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Recent advances and anaesthetic considerations in corneal transplantation

Department of Anaesthetics, Royal Prince Alfred Hospital, Sydney, New South Wales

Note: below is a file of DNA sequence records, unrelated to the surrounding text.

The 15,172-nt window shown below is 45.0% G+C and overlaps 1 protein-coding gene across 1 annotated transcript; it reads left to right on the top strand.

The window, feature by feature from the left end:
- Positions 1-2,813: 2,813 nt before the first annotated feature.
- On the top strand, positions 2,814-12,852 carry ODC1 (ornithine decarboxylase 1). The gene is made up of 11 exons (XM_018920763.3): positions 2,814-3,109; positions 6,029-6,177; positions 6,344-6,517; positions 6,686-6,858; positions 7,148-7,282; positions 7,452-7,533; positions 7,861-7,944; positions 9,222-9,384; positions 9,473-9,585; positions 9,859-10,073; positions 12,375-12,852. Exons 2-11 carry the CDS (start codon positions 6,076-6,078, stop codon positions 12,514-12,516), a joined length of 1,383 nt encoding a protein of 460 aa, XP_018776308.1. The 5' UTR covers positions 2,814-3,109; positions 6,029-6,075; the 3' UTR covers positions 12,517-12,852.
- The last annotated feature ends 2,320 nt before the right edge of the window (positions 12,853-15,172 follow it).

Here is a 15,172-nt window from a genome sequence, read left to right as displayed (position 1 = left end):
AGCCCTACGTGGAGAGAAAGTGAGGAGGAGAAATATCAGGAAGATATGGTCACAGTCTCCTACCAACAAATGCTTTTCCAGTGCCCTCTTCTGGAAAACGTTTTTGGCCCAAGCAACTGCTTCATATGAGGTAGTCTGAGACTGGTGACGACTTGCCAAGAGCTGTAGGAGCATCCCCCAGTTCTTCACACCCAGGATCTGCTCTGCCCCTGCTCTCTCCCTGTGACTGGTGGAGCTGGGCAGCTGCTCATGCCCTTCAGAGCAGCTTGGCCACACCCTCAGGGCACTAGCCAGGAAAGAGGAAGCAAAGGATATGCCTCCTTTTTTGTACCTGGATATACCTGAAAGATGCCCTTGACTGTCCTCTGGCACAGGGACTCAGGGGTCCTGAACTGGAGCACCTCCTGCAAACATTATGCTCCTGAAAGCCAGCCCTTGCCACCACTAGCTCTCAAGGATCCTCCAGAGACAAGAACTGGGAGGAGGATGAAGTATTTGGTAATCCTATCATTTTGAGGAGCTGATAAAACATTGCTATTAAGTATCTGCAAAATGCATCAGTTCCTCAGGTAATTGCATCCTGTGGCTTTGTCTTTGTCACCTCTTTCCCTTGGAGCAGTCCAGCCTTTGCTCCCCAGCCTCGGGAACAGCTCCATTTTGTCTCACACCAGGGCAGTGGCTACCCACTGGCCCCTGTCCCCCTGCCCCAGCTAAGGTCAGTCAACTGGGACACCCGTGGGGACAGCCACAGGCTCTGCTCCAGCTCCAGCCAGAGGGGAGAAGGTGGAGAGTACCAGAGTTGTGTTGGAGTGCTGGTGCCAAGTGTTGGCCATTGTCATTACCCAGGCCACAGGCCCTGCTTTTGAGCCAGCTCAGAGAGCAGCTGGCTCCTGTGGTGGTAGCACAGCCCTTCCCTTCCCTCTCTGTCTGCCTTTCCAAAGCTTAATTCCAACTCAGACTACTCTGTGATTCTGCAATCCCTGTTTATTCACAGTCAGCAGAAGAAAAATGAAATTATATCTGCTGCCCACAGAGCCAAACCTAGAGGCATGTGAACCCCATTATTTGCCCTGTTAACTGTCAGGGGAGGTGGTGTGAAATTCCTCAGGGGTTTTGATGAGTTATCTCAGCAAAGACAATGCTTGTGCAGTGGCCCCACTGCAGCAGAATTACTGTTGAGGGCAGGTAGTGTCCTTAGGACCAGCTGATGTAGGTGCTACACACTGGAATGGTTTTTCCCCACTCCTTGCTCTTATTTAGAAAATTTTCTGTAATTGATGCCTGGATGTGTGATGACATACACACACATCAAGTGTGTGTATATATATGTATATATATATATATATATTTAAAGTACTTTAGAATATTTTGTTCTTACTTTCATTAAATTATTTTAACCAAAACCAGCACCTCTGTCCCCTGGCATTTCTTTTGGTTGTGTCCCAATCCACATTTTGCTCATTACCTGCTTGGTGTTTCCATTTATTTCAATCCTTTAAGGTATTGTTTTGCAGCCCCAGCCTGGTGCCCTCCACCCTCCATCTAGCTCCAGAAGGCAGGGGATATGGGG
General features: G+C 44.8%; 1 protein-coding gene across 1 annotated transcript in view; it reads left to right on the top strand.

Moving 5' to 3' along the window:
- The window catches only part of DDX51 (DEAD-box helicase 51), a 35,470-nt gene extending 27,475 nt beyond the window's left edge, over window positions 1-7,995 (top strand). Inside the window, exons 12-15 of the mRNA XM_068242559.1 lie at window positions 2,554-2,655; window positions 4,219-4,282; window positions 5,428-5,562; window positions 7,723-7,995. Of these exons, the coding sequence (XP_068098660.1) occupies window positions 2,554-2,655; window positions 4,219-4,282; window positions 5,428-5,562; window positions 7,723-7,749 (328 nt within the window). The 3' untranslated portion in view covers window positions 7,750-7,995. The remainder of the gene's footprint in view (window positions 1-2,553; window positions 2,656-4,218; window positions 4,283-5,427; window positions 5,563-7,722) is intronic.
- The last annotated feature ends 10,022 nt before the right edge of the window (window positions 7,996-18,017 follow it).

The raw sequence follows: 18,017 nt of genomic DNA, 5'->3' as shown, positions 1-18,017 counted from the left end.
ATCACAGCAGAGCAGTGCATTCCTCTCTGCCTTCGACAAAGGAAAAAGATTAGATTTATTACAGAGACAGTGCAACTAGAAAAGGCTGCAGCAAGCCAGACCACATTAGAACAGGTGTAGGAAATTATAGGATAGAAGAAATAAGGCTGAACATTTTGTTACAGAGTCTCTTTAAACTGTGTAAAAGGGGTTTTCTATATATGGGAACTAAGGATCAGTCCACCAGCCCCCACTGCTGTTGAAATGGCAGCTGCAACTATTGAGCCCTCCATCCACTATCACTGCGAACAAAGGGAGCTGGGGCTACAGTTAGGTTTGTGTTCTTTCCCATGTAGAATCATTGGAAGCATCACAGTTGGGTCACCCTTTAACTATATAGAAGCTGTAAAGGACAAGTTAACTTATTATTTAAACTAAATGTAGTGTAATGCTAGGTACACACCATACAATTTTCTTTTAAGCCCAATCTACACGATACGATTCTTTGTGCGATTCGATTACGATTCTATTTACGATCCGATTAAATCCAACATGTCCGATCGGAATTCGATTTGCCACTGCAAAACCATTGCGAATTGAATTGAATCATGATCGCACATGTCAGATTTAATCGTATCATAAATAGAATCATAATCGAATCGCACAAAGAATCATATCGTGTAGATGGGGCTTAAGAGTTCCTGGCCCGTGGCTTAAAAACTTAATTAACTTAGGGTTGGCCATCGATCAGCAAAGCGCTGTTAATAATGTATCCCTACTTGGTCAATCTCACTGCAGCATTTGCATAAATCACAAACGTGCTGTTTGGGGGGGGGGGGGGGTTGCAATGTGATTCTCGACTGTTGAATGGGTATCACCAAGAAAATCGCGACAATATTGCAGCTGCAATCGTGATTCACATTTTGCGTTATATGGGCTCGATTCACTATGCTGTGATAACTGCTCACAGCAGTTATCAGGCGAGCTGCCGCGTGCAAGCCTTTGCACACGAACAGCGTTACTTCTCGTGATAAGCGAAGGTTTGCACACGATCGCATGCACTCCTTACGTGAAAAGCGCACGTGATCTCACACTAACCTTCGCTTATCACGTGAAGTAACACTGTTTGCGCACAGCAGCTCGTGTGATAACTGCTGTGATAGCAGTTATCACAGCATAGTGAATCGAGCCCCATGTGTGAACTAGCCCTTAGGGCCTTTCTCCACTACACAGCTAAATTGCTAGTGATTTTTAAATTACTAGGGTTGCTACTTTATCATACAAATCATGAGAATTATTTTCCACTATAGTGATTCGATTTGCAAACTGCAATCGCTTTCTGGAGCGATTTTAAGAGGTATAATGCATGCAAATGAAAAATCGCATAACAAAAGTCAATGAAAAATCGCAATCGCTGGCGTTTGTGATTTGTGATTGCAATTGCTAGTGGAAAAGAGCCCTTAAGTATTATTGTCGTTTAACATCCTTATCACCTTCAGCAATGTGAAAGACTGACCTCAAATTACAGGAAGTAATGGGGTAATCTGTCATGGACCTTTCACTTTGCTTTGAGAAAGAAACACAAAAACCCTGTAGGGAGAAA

Significant surgical advances have been made recently in corneal transplantation. Penetrating keratoplasty was the dominant method from 1905, until selective lamellar keratoplasty emerged as the preferred technique over the last 20 years. Advanced techniques such as corneal limbal stem cell transplant and keratoprosthesis are also available. The major surgical complications of corneal transplantation are extrusion of ocular content and expulsive choroidal haemorrhage. It is essential for an ophthalmic anaesthetist to have a good understanding of these new surgical procedures so as to provide optimal surgical conditions. This article aims to inform anaesthetists about the recent surgical advances in corneal transplantation and explore the anaesthetic considerations of these new techniques. General anaesthesia remains suitable for a wide range of these procedures especially in repeat surgery, difficult, or prolonged procedures. Regional ophthalmic blocks are ideal for endothelial keratoplasty but can be used in penetrating keratoplasty based on individual risk–benefit assessment, and as a supplement to general anaesthesia. Topical anaesthesia provides an alternative when general anaesthesia and ophthalmic regional blocks are less desirable but overall its use is limited.

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